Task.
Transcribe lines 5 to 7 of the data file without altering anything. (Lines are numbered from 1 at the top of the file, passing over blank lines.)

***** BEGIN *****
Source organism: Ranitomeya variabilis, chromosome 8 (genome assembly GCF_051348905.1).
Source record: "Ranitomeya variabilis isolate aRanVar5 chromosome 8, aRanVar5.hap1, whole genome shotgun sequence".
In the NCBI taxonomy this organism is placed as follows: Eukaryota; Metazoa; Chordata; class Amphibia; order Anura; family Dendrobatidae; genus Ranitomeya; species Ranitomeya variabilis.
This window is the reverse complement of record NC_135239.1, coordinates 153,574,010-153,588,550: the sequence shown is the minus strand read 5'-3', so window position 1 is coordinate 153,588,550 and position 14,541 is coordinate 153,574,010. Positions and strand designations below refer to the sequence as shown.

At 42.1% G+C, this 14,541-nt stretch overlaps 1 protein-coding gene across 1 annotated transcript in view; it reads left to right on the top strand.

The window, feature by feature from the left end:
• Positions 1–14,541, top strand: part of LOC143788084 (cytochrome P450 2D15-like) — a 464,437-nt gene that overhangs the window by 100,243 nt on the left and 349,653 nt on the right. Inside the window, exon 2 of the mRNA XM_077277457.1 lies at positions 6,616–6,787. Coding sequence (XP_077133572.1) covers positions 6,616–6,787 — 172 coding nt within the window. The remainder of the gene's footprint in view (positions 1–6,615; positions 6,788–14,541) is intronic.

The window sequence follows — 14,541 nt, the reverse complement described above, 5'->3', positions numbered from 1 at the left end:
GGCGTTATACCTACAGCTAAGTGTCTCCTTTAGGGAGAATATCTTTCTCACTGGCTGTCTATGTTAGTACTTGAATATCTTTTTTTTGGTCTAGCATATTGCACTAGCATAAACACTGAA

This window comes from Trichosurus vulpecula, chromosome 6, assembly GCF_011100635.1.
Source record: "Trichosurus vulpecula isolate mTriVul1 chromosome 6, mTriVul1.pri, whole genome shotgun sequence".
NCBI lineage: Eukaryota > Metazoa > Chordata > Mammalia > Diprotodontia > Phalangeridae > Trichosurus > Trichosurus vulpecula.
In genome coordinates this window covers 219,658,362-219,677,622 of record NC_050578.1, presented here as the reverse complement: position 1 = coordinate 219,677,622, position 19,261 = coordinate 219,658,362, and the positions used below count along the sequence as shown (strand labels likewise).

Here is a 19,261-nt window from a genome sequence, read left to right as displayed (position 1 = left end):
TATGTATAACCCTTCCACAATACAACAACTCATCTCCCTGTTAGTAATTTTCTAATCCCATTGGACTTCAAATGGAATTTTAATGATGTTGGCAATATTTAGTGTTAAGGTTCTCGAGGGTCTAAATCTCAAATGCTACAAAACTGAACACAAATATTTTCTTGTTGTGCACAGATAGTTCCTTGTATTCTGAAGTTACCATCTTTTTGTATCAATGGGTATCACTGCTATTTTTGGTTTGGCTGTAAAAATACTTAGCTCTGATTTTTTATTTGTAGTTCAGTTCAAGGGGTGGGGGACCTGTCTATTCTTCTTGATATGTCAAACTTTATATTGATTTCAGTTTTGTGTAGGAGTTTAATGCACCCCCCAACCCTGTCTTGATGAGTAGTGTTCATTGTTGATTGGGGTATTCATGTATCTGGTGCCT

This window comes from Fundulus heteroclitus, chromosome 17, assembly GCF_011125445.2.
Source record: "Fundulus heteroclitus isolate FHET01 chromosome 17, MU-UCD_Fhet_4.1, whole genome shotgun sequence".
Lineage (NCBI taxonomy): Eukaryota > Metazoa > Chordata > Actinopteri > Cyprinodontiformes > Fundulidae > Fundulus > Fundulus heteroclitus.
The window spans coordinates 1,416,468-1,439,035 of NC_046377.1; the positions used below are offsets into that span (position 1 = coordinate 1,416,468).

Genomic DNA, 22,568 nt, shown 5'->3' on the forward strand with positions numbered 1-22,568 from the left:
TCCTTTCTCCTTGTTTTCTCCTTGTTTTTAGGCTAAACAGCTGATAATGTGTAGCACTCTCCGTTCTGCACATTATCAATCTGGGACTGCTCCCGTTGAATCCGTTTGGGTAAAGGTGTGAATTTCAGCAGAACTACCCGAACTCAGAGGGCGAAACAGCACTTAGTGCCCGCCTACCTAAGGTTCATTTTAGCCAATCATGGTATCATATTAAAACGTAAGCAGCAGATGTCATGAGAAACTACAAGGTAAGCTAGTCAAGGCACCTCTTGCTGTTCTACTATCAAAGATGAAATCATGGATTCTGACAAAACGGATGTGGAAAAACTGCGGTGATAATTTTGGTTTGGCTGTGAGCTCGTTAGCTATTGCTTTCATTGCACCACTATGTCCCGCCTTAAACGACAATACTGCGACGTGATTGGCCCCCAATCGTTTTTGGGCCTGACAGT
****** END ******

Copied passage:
At 42.1% G+C, this 14,541-nt stretch overlaps 1 protein-coding gene across 1 annotated transcript in view; it reads left to right on the top strand.

The window, feature by feature from the left end:
• Positions 1–14,541, top strand: part of LOC143788084 (cytochrome P450 2D15-like) — a 464,437-nt gene that overhangs the window by 100,243 nt on the left and 349,653 nt on the right. Inside the window, exon 2 of the mRNA XM_077277457.1 lies at positions 6,616–6,787. Coding sequence (XP_077133572.1) covers positions 6,616–6,787 — 172 coding nt within the window. The remainder of the gene's footprint in view (positions 1–6,615; positions 6,788–14,541) is intronic.